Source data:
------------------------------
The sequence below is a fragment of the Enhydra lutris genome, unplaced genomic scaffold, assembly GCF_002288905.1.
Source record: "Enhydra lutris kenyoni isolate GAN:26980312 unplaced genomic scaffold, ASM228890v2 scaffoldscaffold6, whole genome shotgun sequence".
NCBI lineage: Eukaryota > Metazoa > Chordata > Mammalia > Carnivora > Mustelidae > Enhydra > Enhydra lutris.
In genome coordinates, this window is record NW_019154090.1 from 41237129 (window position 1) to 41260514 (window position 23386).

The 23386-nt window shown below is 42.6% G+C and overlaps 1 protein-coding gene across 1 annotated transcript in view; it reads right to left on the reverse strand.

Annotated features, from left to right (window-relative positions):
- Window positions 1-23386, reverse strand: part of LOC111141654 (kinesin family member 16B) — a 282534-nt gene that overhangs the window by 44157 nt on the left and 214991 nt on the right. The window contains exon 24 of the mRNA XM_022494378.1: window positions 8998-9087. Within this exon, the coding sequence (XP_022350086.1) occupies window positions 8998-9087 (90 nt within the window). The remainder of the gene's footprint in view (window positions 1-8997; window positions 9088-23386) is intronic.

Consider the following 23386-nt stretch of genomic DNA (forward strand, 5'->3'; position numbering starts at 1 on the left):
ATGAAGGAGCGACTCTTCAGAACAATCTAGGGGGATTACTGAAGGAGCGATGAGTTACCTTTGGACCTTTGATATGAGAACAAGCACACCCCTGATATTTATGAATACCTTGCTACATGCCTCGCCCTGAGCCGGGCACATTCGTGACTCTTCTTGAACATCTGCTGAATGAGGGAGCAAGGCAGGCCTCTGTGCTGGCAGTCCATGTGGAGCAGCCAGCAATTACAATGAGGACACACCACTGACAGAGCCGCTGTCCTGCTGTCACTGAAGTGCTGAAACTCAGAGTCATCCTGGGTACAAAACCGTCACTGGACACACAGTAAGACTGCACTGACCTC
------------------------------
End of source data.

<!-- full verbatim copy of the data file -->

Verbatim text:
The sequence below is a fragment of the Enhydra lutris genome, unplaced genomic scaffold, assembly GCF_002288905.1.
Source record: "Enhydra lutris kenyoni isolate GAN:26980312 unplaced genomic scaffold, ASM228890v2 scaffoldscaffold6, whole genome shotgun sequence".
NCBI lineage: Eukaryota > Metazoa > Chordata > Mammalia > Carnivora > Mustelidae > Enhydra > Enhydra lutris.
In genome coordinates, this window is record NW_019154090.1 from 41237129 (window position 1) to 41260514 (window position 23386).

The 23386-nt window shown below is 42.6% G+C and overlaps 1 protein-coding gene across 1 annotated transcript in view; it reads right to left on the reverse strand.

Annotated features, from left to right (window-relative positions):
- Window positions 1-23386, reverse strand: part of LOC111141654 (kinesin family member 16B) — a 282534-nt gene that overhangs the window by 44157 nt on the left and 214991 nt on the right. The window contains exon 24 of the mRNA XM_022494378.1: window positions 8998-9087. Within this exon, the coding sequence (XP_022350086.1) occupies window positions 8998-9087 (90 nt within the window). The remainder of the gene's footprint in view (window positions 1-8997; window positions 9088-23386) is intronic.

Consider the following 23386-nt stretch of genomic DNA (forward strand, 5'->3'; position numbering starts at 1 on the left):
ATGAAGGAGCGACTCTTCAGAACAATCTAGGGGGATTACTGAAGGAGCGATGAGTTACCTTTGGACCTTTGATATGAGAACAAGCACACCCCTGATATTTATGAATACCTTGCTACATGCCTCGCCCTGAGCCGGGCACATTCGTGACTCTTCTTGAACATCTGCTGAATGAGGGAGCAAGGCAGGCCTCTGTGCTGGCAGTCCATGTGGAGCAGCCAGCAATTACAATGAGGACACACCACTGACAGAGCCGCTGTCCTGCTGTCACTGAAGTGCTGAAACTCAGAGTCATCCTGGGTACAAAACCGTCACTGGACACACAGTAAGACTGCACTGACCTC